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GPs retiring early due to pension pots limits, says NHS England official



Older GPs are looking at ’alternative options’ because of changes to the tax treatment of pensions pots, a senior NHS England official has told MPs.

NHS England’s director of commissioning Rosamond Roughton said that NHS England has commissioned a review into why older GPs are leaving the profession as part of evidence on the House of Commons Public Accounts Committee (PAC)’s review into the NHS workforce.

She said that the review is to be concluded imminently, and said that it would be made public.

But she did say that focus groups have revealed that the changes to the lifetime tax allowance on pensions – which meant that all workers in the UK would start paying tax when their pension pot exceeds £1m, as opposed to the £1.5m  previously – had led some GPs to retire early.

In the session, Ms Roughton said NHS England has ’commissioned a detailed review of all the evidence about why doctors are leaving earlier than their retirement age’ which will ‘be one of the building blocks in terms of delivering the extra 5,000 doctors in general practice, which we want to do’.

She added: ’We have run some focus groups to ask about the pension pot issue and, anecdotally, we are hearing messages about people who have reached their pension pot limit feeling that they have some alternative options.’

According to Ms Roughton, the review was to be concluded by the end of last week and eventually be made public.

She said the meta-analysis review of existing research looked at ‘all the evidence out there’, but the final report would include a section on pensions changes. 

Ms Roughton said: ’We have commissioned a review to look at all the evidence out there—all the research that has been done in this country and some international work as well,although it is less relevant in this context—that gives us information about why doctors might be leaving general practice.’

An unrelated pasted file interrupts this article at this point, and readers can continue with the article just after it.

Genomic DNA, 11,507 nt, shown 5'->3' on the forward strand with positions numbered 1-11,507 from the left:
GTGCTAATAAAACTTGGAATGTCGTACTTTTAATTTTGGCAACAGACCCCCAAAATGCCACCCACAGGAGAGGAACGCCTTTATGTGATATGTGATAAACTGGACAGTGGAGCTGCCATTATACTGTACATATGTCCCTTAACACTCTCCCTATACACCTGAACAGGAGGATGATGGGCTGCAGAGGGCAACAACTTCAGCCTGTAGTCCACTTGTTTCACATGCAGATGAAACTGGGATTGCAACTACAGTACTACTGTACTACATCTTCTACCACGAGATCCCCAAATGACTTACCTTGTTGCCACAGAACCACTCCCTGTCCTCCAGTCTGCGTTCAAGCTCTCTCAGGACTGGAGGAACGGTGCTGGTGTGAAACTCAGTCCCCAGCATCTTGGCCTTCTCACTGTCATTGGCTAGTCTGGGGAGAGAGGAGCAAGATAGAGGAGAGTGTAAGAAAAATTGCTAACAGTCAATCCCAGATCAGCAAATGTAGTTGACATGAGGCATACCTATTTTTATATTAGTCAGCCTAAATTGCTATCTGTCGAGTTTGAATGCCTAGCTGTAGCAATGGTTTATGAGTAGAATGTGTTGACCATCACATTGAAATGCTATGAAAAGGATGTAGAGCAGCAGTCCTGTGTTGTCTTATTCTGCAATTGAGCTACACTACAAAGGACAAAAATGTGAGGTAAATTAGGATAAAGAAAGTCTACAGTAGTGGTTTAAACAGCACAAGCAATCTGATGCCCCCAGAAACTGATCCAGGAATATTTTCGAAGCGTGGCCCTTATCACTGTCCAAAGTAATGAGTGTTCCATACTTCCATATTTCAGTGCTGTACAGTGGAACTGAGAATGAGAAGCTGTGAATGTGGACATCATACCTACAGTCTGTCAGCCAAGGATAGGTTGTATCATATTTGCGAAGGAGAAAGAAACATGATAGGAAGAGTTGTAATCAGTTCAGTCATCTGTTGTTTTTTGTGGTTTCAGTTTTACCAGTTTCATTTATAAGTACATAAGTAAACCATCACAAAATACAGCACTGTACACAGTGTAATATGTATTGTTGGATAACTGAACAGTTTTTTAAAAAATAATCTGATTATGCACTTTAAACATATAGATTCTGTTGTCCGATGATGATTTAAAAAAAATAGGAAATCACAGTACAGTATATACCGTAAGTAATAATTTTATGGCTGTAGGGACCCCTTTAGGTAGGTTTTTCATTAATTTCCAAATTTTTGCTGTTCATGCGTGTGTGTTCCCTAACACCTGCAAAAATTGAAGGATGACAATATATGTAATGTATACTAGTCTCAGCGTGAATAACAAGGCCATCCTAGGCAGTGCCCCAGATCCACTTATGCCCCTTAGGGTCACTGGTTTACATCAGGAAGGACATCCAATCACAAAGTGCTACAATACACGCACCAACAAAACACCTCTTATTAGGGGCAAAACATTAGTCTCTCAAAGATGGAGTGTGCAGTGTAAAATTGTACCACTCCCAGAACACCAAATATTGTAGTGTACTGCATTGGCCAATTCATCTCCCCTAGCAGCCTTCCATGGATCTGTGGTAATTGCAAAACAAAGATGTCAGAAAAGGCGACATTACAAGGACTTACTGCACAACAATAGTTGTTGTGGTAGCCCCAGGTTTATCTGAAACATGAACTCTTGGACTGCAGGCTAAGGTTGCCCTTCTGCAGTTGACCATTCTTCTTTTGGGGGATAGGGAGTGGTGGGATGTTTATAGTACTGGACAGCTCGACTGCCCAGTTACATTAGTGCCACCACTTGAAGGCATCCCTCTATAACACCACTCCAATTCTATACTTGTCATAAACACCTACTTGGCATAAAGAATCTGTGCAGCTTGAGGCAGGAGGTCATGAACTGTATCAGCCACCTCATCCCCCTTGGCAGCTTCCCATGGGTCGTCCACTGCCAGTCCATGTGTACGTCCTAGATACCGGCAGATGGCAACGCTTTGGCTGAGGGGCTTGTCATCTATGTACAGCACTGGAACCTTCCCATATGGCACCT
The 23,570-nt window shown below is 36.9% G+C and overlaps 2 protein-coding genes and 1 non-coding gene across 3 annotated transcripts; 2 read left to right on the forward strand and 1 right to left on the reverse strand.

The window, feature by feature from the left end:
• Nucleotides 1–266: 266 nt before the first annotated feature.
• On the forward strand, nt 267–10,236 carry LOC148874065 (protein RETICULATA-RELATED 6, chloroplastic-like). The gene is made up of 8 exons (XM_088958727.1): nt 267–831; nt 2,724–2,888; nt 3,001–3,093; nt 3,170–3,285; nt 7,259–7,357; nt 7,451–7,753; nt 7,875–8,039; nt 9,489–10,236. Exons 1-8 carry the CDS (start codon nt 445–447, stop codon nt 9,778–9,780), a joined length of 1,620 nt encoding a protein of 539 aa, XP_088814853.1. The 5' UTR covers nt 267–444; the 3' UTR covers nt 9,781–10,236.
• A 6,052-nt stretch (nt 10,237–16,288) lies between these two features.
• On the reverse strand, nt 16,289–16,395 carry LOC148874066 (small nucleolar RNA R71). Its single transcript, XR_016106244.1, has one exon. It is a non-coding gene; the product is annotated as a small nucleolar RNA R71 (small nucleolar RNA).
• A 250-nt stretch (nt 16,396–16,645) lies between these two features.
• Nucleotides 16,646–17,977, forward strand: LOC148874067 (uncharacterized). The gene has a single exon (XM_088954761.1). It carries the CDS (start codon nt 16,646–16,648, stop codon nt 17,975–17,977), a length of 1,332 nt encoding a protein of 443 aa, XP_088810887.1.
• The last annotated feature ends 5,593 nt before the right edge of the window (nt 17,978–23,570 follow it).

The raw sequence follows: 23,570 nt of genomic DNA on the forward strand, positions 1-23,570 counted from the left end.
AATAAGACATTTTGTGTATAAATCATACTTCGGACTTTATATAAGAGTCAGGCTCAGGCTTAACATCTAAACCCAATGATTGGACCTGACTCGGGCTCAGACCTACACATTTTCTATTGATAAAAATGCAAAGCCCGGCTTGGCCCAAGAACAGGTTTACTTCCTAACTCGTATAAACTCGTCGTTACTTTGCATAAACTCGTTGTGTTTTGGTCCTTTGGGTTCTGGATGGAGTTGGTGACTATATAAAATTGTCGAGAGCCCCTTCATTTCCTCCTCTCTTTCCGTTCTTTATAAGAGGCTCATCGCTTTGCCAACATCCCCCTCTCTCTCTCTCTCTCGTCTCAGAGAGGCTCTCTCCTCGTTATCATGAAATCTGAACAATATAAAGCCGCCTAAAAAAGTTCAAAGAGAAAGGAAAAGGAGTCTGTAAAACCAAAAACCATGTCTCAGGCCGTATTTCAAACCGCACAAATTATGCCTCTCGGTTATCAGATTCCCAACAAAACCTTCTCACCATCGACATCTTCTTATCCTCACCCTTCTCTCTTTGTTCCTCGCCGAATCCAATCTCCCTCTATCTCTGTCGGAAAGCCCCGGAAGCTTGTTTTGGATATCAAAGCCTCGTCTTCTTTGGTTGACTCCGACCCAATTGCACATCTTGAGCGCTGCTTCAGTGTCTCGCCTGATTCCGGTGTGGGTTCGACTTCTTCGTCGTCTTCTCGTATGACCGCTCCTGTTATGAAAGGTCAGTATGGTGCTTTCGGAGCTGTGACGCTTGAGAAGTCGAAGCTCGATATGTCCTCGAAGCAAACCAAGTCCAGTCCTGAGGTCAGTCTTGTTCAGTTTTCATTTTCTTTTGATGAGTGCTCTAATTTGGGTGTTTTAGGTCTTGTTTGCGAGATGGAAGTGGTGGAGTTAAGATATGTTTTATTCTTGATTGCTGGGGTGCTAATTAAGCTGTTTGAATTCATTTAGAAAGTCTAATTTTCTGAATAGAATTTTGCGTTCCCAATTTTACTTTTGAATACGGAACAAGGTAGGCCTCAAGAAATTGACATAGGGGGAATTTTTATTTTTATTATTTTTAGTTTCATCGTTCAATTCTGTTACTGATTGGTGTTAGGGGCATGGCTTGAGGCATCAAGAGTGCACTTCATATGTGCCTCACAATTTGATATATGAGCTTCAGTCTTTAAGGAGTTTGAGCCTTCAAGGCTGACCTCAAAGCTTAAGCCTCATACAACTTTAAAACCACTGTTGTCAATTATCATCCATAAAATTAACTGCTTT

It comes as a number of changes to the NHS pension scheme come in from April which may affect GPs.

The annual allowance – the increase in value of a GP’s pension each year before more income tax is charged – will be lowered for the highest earners from April.

Previously, the threshold was £40,000 for everyone but the highest earners will soon be paying tax on any pension increases of more than £10,000.

At the same time, the lifetime allowance – the total you can build up in your pension pot without paying tax – will reduce from £1.25m to £1m, having previously been £1.8m in 2010. 

The GP retention problem

Jeremy Hunt - online

Jeremy Hunt – online

The Government has pledged that there will be 5,000 extra GPs in England in 2020 compared to 2015, but while it is also struggling with filling GP training places, retaining the existing workforce will be another key factor.

To this end, the Government included a point in its £10m 10-point plan to improve recruitment and retention that said GPs would be incentivised to delay their retirement although details of this has yet to be announced more than a year after the plan was laid out.

However, a revelation could be near as health secretary Jeremy Hunt’s package to support general practice, which was expected to be announced during this month, is to include new measures to try to improve the workforce crisis.

Meanwhile, a report into why so many GPs are retiring before the age of 50, commissioned by NHS England, recently found burnout and overwork to be two key components.